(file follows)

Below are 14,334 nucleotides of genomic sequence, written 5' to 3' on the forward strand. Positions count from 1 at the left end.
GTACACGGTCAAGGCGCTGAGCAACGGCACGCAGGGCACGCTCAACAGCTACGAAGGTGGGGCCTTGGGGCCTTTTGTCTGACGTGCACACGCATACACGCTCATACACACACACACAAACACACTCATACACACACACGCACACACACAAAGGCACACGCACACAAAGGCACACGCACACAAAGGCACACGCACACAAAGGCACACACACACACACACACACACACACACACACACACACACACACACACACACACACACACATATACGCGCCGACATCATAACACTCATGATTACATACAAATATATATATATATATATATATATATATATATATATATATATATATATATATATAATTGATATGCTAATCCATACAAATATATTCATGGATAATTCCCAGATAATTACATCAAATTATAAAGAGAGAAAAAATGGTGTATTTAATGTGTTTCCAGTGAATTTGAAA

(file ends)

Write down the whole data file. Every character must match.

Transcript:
Below are 14,334 nucleotides of genomic sequence, written 5' to 3' on the forward strand. Positions count from 1 at the left end.
GTACACGGTCAAGGCGCTGAGCAACGGCACGCAGGGCACGCTCAACAGCTACGAAGGTGGGGCCTTGGGGCCTTTTGTCTGACGTGCACACGCATACACGCTCATACACACACACACAAACACACTCATACACACACACGCACACACACAAAGGCACACGCACACAAAGGCACACGCACACAAAGGCACACGCACACAAAGGCACACACACACACACACACACACACACACACACACACACACACACACACACACACACACACATATACGCGCCGACATCATAACACTCATGATTACATACAAATATATATATATATATATATATATATATATATATATATATATATATATATATATAATTGATATGCTAATCCATACAAATATATTCATGGATAATTCCCAGATAATTACATCAAATTATAAAGAGAGAAAAAATGGTGTATTTAATGTGTTTCCAGTGAATTTGAAA